But Oakley's attorneys say the bottle didn't break when their client was hit and that another man who has never been arrested picked it up and broke it over Baker. Parker was not asked for an opinion on that theory.
Parker displayed the clothing worn by the victims, including a cream-colored "Cleveland" sweater and black leather pants worn by Lollar.
"That was his favorite outfit," his cousin, Charita Hale, said during a break in the trial. Lollar can be seen wearing those clothes in a photograph on his business card from the Decatur Barber and Braid Shop. Hale, who has maintained a vigil behind the prosecution's table throughout the trial, said yesterday was one of the most difficult. Photos displayed in court included close-ups of the dead men's faces, and of their injuries.
"It's horrible to see all that blood on their clothes," Hale said. "He died miserably. Who would want to die on the street?"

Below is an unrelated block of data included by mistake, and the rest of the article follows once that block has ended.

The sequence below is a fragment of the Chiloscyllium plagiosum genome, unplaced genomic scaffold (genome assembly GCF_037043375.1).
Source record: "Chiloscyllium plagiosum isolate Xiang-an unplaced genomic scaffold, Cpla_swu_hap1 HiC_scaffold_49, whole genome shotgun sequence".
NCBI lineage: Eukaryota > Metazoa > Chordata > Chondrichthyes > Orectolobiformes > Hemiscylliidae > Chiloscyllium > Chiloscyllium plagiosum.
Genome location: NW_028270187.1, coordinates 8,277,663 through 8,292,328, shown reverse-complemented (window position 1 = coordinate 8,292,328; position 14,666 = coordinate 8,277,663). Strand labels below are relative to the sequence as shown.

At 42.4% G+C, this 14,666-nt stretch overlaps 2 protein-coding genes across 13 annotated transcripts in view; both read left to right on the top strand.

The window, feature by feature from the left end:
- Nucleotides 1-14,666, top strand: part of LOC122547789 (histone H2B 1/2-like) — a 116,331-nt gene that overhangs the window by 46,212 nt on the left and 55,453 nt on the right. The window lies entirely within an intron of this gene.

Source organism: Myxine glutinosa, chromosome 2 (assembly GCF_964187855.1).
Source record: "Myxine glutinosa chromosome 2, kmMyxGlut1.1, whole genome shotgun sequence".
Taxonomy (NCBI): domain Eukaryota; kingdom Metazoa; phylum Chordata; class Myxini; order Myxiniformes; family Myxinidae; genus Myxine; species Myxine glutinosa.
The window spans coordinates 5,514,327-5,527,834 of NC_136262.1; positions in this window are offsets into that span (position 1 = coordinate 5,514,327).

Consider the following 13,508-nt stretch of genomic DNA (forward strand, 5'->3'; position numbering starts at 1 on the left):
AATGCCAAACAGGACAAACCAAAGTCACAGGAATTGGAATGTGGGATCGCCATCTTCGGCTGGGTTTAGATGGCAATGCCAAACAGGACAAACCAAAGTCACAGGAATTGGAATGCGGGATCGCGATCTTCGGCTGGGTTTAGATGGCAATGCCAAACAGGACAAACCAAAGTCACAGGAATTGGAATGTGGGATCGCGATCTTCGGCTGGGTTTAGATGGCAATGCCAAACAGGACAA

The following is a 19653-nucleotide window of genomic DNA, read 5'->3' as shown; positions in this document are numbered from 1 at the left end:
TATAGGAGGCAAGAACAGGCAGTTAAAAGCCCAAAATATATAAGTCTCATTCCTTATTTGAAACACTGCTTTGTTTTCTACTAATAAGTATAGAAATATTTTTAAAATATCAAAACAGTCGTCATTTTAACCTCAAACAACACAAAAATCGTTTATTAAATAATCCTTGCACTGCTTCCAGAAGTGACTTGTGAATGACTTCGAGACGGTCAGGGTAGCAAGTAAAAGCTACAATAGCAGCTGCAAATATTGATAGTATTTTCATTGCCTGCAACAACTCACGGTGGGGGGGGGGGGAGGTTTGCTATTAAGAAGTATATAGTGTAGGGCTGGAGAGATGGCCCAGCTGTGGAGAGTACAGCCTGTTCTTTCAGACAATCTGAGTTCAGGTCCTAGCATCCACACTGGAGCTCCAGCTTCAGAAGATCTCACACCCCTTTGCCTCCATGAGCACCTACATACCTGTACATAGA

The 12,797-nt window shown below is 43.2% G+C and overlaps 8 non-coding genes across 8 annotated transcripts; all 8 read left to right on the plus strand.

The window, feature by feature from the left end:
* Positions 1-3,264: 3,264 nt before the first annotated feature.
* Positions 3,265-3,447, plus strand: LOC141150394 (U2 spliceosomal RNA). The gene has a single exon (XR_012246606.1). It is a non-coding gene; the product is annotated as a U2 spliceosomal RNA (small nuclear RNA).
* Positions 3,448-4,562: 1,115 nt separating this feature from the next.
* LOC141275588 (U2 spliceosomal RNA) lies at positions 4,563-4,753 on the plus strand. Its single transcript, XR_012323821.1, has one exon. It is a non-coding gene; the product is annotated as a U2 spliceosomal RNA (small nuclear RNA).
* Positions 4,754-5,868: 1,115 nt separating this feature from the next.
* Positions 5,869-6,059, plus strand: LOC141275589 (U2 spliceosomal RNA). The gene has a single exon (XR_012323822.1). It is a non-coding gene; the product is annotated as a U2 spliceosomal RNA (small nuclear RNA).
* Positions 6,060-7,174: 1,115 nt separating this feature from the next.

The case lost much of its energy yesterday with the absence of Lewis. The crowd was a fraction of the size it had been when the NFL player was there.
Court TV has continued to televise the trial, but ESPN has ended its special coverage. "ESPN for all intents and purposes is out of the trial," said network spokesman Mac Nwulu.
Howard, who is heading the prosecution team, lamented the lack of interest now that the celebrity defendant is no longer present.
"Two dead guys, two people on trial, and as soon as Ray Lewis goes, that's it. That's the national mood. We have become so selfish. Two dead and it doesn't matter," Howard said.
Sun national correspondent Marego Athans contributed to this article.